Back In Training, Ryan Murphy Targeting Paris 2024; Legendary Backstroke Status Within Reach


Back In Training, Ryan Murphy Targeting Paris 2024; Legendary Backstroke Status Within Reach

Following a well-deserved break from the pool, Ryan Murphy revealed on social media last week that he has returned to training. A six-time Olympic medalist, Murphy has officially started his quest for a third Olympic berth, Paris 2024 the target. The Cal-Berkeley product was a triple-gold medalist at the 2016 Olympics in Rio de Janeiro, and he earned three medals at the 2020 Games in Tokyo.

Murphy enjoyed a strong performance at this past summer’s World Championships in Budapest, where he claimed the first individual world title of his career behind a clocking of 1:54.52 in the 200-meter backstroke. He was also the silver medalist in the 100 backstroke and earned gold (mixed medley) and silver (medley relay) in relay duty.

Without another achievement, Murphy is a lock for future induction into the International Swimming Hall of Fame. In addition to his six Olympic medals, the 27-year-old is a 13-time medalist at the World Champs and was the world-record holder in the 100 backstroke until a few months ago. Yet, if Murphy flourishes at another Olympiad, he could ascend to top-three status in the history of the backstroke.

Determining all-time greatness is not an easy task, but in the backstroke events, it is difficult to argue against East Germany’s Roland Matthes and the United States’ Aaron Peirsol as the best in history. Matthes was the double-Olympic champ in 1968 and 1972, and added a bronze medal in the 100 backstroke in 1976. As for Peirsol, his Olympic backstroke double in 2004 was followed by a gold in the 100 backstroke and silver in the 200 backstroke in 2008. Along the way, Peirsol secured 12 medals at the World Champs and, like Matthes, a bushelful of world records.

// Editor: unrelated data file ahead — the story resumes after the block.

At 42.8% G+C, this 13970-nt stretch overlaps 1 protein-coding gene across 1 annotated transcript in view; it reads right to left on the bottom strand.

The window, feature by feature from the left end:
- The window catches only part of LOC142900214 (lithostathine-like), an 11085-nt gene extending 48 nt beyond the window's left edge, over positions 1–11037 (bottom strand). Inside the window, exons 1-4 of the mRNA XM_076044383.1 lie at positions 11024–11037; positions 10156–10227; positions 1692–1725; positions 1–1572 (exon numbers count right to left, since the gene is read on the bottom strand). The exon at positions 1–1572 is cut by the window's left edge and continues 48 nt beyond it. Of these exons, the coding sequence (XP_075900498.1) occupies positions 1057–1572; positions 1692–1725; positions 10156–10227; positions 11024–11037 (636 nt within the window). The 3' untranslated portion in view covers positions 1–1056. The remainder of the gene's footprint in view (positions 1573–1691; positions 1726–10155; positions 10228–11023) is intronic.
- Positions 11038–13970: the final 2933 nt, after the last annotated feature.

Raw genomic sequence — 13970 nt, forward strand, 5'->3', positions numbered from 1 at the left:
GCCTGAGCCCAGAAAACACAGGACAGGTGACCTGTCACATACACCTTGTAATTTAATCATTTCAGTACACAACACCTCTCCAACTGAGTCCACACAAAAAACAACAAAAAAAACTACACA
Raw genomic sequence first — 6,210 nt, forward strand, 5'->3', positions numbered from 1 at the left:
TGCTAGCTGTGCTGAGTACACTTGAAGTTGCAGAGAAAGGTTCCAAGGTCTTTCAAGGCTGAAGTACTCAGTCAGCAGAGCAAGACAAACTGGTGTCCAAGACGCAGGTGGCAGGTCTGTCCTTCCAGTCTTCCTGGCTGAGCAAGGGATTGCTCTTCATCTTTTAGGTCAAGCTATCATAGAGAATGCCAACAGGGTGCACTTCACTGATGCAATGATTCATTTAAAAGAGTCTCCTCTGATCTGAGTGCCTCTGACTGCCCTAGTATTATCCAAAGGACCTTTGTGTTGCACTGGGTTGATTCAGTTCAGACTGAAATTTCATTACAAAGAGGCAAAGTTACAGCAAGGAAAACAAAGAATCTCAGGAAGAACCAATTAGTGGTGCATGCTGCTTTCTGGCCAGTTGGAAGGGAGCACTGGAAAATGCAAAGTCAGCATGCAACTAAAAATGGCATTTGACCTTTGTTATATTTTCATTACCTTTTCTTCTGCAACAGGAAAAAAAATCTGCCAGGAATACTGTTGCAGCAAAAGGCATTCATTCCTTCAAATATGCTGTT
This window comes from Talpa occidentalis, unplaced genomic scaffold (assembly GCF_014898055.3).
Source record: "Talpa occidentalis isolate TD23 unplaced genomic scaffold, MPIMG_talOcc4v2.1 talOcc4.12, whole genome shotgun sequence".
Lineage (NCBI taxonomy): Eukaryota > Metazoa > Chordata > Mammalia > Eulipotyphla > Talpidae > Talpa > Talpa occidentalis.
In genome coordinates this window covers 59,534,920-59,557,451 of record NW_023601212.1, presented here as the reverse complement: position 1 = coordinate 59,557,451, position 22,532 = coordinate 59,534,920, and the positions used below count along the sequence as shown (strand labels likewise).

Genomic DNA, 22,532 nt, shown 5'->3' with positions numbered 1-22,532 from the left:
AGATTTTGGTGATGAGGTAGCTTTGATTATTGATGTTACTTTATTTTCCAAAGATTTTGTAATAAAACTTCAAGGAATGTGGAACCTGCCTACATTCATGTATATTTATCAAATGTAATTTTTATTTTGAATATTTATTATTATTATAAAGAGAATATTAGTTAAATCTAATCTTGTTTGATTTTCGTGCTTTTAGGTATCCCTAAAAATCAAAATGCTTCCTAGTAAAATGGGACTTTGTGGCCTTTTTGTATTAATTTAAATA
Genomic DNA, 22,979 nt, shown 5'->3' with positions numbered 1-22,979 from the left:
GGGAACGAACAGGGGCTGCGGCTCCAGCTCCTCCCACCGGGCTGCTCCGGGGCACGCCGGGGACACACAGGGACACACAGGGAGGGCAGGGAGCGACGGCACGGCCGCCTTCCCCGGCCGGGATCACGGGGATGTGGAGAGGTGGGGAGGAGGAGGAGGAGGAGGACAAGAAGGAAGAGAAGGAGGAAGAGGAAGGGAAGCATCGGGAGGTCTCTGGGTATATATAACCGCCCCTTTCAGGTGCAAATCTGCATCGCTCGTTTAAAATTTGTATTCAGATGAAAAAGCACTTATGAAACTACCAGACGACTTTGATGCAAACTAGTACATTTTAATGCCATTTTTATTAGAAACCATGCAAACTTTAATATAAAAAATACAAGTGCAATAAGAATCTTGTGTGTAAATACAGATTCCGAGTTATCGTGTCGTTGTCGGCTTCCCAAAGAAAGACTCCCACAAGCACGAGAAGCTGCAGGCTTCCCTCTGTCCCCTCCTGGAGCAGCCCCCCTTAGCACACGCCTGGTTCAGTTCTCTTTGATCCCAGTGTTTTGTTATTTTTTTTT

Murphy’s career has been defined not just by his success in the pool, but through his leadership. As a captain for Team USA, Murphy’s demeanor and words have each carried weight. Fellow athletes and Team USA staff coaches have admired his worth ethic, determination and focus. Meanwhile, Murphy has used his voice to have an impact, such as when he spoke out against doping at the Tokyo Games.

Now that he is back in training, Murphy is eyeing what is primarily a two-year plan. The 2023 World Championships are scheduled for next summer in Fukuoka, Japan, and that competition will serve as a major barometer for Paris. However, the French capital, and what will unfold there in 2024, is undoubtedly the major goal. If Murphy can claim medals at a third consecutive Games, the feat would hold significant sway in identifying him as a top-three backstroker of all-time – a distinction that can also be argued for the likes of John Naber and Adolph Kiefer.

Always up for a challenge, Murphy will have plenty ahead of him. Not only is the backstroke stacked in the United States, Italian Thomas Ceccon set a world record of 51.60 en route to the gold medal at the World Championships. Meanwhile, Russian Evgeny Rylov, who was the double-Olympic titlist in the backstroke events in Tokyo, is expected to return to global competition in 2023. Rylov is currently serving a nine-month suspension by FINA for appearing at a political rally in support of Russian President Vladimir Putin and his invasion of the Ukraine. Rylov’s suspension ends in January 2023, although FINA will also have to decide when it will allow the return of Russian athletes. They are currently banned from action through the end of the year.

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